Training camp is the time for position battles. Starting jobs are at stake, as well as spots on the 53-man roster.
For a change, many of the Browns’ competitions will feature qualified participants.
General manager John Dorsey’s roster reconstruction improved the depth and talent, and the changes should be obvious in the quality of camp practices.
Here are the top unsettled positions to pay attention to in the next month. Camp starts Thursday.
Filling the void
Approaching the top of the first hill on a roller coaster. Stuck in a cabin in the woods with Jason Voorhees lurking outside. Turning over the game to the Indians bullpen … before the All-Star break.
Leaving minicamp without knowing the identity of your starting left tackle.
Talk about scary.
The Browns knew replacing the retired Joe Thomas would be hard. They may not have realized it’d be this hard.
The uncertainty and trepidation were clear when the coaching staff discussed the options at left tackle during minicamp. The impression was confirmed when Dorsey signed Greg Robinson in the days after the final practice before training camp.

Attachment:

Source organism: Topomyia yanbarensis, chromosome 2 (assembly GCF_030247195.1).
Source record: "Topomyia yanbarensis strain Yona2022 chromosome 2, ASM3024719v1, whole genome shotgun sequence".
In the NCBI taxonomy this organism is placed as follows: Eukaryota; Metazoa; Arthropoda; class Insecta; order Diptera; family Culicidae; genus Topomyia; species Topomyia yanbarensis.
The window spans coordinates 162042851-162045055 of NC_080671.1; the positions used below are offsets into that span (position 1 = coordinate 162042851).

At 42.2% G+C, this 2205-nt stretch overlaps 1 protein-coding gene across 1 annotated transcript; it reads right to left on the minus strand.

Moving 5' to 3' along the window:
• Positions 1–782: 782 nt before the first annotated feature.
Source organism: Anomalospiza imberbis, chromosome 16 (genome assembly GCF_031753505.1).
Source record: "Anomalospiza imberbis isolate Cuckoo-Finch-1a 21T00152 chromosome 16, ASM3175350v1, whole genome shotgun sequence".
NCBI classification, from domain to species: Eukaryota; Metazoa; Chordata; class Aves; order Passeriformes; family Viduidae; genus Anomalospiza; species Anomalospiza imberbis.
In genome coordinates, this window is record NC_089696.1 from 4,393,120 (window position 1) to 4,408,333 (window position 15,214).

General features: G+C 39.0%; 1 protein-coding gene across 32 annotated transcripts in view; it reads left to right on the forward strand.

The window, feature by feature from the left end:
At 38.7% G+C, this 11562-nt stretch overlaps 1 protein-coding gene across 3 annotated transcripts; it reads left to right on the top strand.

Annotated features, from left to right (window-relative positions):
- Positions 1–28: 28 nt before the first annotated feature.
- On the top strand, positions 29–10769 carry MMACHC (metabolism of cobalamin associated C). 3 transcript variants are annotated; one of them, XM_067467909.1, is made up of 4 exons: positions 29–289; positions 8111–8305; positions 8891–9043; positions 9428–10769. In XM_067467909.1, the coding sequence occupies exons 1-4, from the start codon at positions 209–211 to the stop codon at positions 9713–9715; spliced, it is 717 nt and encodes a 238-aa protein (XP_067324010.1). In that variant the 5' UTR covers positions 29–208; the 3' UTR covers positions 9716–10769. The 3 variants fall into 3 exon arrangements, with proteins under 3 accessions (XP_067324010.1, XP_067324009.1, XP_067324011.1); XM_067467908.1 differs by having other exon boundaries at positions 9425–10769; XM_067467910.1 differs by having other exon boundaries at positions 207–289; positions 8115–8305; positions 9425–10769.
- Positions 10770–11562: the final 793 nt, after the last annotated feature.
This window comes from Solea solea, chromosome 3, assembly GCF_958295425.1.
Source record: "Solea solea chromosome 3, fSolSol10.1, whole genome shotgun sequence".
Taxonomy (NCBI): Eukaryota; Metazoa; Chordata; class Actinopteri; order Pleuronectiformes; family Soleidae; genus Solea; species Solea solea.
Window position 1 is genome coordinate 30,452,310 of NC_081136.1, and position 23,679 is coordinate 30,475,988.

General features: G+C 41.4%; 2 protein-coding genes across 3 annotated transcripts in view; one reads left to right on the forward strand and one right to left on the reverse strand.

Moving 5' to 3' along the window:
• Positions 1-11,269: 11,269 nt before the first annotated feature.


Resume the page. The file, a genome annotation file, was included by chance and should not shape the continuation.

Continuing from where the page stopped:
Robinson has been a disappointment since being the No. 2 pick of the Rams in 2014.
Shon Coleman is expected to get the first snaps with the first-team offense, but it seems inaccurate to call him the favorite to win the starting job. He’s most comfortable at left tackle but had penalty and pass-protection issues at the easier right tackle spot last year.
“He has the athleticism. We need to keep working on the fundamentals,” line coach Bob Wylie said.
The ideal scenario for the organization would be for rookie No. 33 pick Austin Corbett to seize the job.
He doesn’t have ideal height (6-foot-4) or arm length (33 inches) but was a four-year starter at left tackle at Nevada. The first pick of the second round should be an immediate starter, and left tackle would maximize his value. Robinson (6-5, 330 pounds) provides experienced insurance with 48 starts, the majority at left tackle. Perhaps he can fulfill the potential that made him such a high pick.
If all else fails, left guard Joel Bitonio could be bumped outside, but that weakens a position of strength.
“Just because you’re the best guy doesn’t mean you’re in the best spot,” Wylie said.
Four guys for three spots sounds like an episode of “The Bachelorette” or at least “Survivor.” For the Browns, it’s training camp within the linebacker group.